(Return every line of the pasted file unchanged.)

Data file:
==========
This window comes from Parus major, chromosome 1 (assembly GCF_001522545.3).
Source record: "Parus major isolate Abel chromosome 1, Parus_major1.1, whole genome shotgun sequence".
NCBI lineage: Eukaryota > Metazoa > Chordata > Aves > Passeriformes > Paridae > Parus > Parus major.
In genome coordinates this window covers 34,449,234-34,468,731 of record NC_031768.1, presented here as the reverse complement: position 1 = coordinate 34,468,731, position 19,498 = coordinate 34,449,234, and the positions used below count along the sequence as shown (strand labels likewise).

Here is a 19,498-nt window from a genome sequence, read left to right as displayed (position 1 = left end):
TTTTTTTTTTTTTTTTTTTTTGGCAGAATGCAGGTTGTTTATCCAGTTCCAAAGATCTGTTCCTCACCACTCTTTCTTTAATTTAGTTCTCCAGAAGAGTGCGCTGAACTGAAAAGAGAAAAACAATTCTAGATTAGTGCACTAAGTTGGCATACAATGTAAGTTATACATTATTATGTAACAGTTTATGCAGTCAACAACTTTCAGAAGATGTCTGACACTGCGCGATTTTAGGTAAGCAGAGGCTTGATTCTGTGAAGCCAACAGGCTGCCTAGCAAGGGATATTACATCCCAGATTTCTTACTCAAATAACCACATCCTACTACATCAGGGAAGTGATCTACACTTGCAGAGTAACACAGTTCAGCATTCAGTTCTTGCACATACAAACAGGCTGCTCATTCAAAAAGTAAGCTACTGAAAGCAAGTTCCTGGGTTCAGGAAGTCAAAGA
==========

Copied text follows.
This window comes from Parus major, chromosome 1 (assembly GCF_001522545.3).
Source record: "Parus major isolate Abel chromosome 1, Parus_major1.1, whole genome shotgun sequence".
NCBI lineage: Eukaryota > Metazoa > Chordata > Aves > Passeriformes > Paridae > Parus > Parus major.
In genome coordinates this window covers 34,449,234-34,468,731 of record NC_031768.1, presented here as the reverse complement: position 1 = coordinate 34,468,731, position 19,498 = coordinate 34,449,234, and the positions used below count along the sequence as shown (strand labels likewise).

Here is a 19,498-nt window from a genome sequence, read left to right as displayed (position 1 = left end):
TTTTTTTTTTTTTTTTTTTTTGGCAGAATGCAGGTTGTTTATCCAGTTCCAAAGATCTGTTCCTCACCACTCTTTCTTTAATTTAGTTCTCCAGAAGAGTGCGCTGAACTGAAAAGAGAAAAACAATTCTAGATTAGTGCACTAAGTTGGCATACAATGTAAGTTATACATTATTATGTAACAGTTTATGCAGTCAACAACTTTCAGAAGATGTCTGACACTGCGCGATTTTAGGTAAGCAGAGGCTTGATTCTGTGAAGCCAACAGGCTGCCTAGCAAGGGATATTACATCCCAGATTTCTTACTCAAATAACCACATCCTACTACATCAGGGAAGTGATCTACACTTGCAGAGTAACACAGTTCAGCATTCAGTTCTTGCACATACAAACAGGCTGCTCATTCAAAAAGTAAGCTACTGAAAGCAAGTTCCTGGGTTCAGGAAGTCAAAGA